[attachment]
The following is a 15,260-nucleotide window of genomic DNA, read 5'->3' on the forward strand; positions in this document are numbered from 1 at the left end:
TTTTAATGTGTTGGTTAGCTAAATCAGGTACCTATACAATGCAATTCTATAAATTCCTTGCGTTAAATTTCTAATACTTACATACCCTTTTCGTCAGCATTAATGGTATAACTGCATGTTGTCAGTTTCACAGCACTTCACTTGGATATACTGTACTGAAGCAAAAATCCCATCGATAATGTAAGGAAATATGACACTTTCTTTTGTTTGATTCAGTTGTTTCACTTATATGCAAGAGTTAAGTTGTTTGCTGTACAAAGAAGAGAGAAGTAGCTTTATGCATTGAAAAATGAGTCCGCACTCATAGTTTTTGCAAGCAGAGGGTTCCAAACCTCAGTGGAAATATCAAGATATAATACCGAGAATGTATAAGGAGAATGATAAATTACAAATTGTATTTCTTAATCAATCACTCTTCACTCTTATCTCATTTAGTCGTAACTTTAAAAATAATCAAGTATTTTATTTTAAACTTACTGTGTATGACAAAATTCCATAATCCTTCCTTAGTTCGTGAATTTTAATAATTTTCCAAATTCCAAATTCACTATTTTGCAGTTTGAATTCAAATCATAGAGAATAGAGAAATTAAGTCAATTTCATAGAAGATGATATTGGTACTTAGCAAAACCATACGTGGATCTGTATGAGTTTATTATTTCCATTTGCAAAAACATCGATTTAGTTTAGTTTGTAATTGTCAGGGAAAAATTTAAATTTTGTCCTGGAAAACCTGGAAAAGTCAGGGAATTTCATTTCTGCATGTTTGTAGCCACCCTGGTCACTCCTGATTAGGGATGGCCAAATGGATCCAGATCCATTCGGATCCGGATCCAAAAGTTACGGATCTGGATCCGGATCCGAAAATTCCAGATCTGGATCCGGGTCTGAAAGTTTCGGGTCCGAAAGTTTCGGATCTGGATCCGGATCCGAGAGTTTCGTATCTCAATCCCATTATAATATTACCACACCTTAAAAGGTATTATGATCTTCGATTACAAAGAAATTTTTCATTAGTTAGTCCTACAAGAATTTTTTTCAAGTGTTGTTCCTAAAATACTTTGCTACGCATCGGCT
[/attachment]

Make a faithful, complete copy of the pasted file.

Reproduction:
The following is a 15,260-nucleotide window of genomic DNA, read 5'->3' on the forward strand; positions in this document are numbered from 1 at the left end:
TTTTAATGTGTTGGTTAGCTAAATCAGGTACCTATACAATGCAATTCTATAAATTCCTTGCGTTAAATTTCTAATACTTACATACCCTTTTCGTCAGCATTAATGGTATAACTGCATGTTGTCAGTTTCACAGCACTTCACTTGGATATACTGTACTGAAGCAAAAATCCCATCGATAATGTAAGGAAATATGACACTTTCTTTTGTTTGATTCAGTTGTTTCACTTATATGCAAGAGTTAAGTTGTTTGCTGTACAAAGAAGAGAGAAGTAGCTTTATGCATTGAAAAATGAGTCCGCACTCATAGTTTTTGCAAGCAGAGGGTTCCAAACCTCAGTGGAAATATCAAGATATAATACCGAGAATGTATAAGGAGAATGATAAATTACAAATTGTATTTCTTAATCAATCACTCTTCACTCTTATCTCATTTAGTCGTAACTTTAAAAATAATCAAGTATTTTATTTTAAACTTACTGTGTATGACAAAATTCCATAATCCTTCCTTAGTTCGTGAATTTTAATAATTTTCCAAATTCCAAATTCACTATTTTGCAGTTTGAATTCAAATCATAGAGAATAGAGAAATTAAGTCAATTTCATAGAAGATGATATTGGTACTTAGCAAAACCATACGTGGATCTGTATGAGTTTATTATTTCCATTTGCAAAAACATCGATTTAGTTTAGTTTGTAATTGTCAGGGAAAAATTTAAATTTTGTCCTGGAAAACCTGGAAAAGTCAGGGAATTTCATTTCTGCATGTTTGTAGCCACCCTGGTCACTCCTGATTAGGGATGGCCAAATGGATCCAGATCCATTCGGATCCGGATCCAAAAGTTACGGATCTGGATCCGGATCCGAAAATTCCAGATCTGGATCCGGGTCTGAAAGTTTCGGGTCCGAAAGTTTCGGATCTGGATCCGGATCCGAGAGTTTCGTATCTCAATCCCATTATAATATTACCACACCTTAAAAGGTATTATGATCTTCGATTACAAAGAAATTTTTCATTAGTTAGTCCTACAAGAATTTTTTTCAAGTGTTGTTCCTAAAATACTTTGCTACGCATCGGCT